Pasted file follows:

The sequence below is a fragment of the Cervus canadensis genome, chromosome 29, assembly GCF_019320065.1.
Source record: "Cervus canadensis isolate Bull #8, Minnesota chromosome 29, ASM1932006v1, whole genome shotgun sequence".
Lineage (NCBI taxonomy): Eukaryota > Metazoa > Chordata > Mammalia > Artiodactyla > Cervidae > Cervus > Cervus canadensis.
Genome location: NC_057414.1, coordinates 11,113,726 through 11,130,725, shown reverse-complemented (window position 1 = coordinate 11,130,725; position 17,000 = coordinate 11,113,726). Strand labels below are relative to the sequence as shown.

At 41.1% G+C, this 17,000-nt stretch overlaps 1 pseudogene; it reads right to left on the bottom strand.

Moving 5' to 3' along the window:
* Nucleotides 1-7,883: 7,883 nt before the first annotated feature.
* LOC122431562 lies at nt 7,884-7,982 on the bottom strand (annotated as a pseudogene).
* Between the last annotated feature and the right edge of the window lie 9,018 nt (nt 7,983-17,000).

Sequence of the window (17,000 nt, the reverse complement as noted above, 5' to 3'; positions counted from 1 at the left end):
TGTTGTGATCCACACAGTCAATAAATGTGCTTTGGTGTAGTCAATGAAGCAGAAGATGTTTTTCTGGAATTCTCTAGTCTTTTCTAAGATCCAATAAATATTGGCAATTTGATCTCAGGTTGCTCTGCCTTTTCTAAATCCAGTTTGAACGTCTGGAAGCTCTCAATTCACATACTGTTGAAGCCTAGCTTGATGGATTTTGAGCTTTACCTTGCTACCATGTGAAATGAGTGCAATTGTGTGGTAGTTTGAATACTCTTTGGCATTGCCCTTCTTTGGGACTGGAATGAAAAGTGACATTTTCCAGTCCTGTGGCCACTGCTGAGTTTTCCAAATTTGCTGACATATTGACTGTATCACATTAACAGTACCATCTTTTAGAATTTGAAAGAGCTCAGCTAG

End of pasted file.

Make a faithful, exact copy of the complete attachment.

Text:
The sequence below is a fragment of the Cervus canadensis genome, chromosome 29, assembly GCF_019320065.1.
Source record: "Cervus canadensis isolate Bull #8, Minnesota chromosome 29, ASM1932006v1, whole genome shotgun sequence".
Lineage (NCBI taxonomy): Eukaryota > Metazoa > Chordata > Mammalia > Artiodactyla > Cervidae > Cervus > Cervus canadensis.
Genome location: NC_057414.1, coordinates 11,113,726 through 11,130,725, shown reverse-complemented (window position 1 = coordinate 11,130,725; position 17,000 = coordinate 11,113,726). Strand labels below are relative to the sequence as shown.

At 41.1% G+C, this 17,000-nt stretch overlaps 1 pseudogene; it reads right to left on the bottom strand.

Moving 5' to 3' along the window:
* Nucleotides 1-7,883: 7,883 nt before the first annotated feature.
* LOC122431562 lies at nt 7,884-7,982 on the bottom strand (annotated as a pseudogene).
* Between the last annotated feature and the right edge of the window lie 9,018 nt (nt 7,983-17,000).

Sequence of the window (17,000 nt, the reverse complement as noted above, 5' to 3'; positions counted from 1 at the left end):
TGTTGTGATCCACACAGTCAATAAATGTGCTTTGGTGTAGTCAATGAAGCAGAAGATGTTTTTCTGGAATTCTCTAGTCTTTTCTAAGATCCAATAAATATTGGCAATTTGATCTCAGGTTGCTCTGCCTTTTCTAAATCCAGTTTGAACGTCTGGAAGCTCTCAATTCACATACTGTTGAAGCCTAGCTTGATGGATTTTGAGCTTTACCTTGCTACCATGTGAAATGAGTGCAATTGTGTGGTAGTTTGAATACTCTTTGGCATTGCCCTTCTTTGGGACTGGAATGAAAAGTGACATTTTCCAGTCCTGTGGCCACTGCTGAGTTTTCCAAATTTGCTGACATATTGACTGTATCACATTAACAGTACCATCTTTTAGAATTTGAAAGAGCTCAGCTAG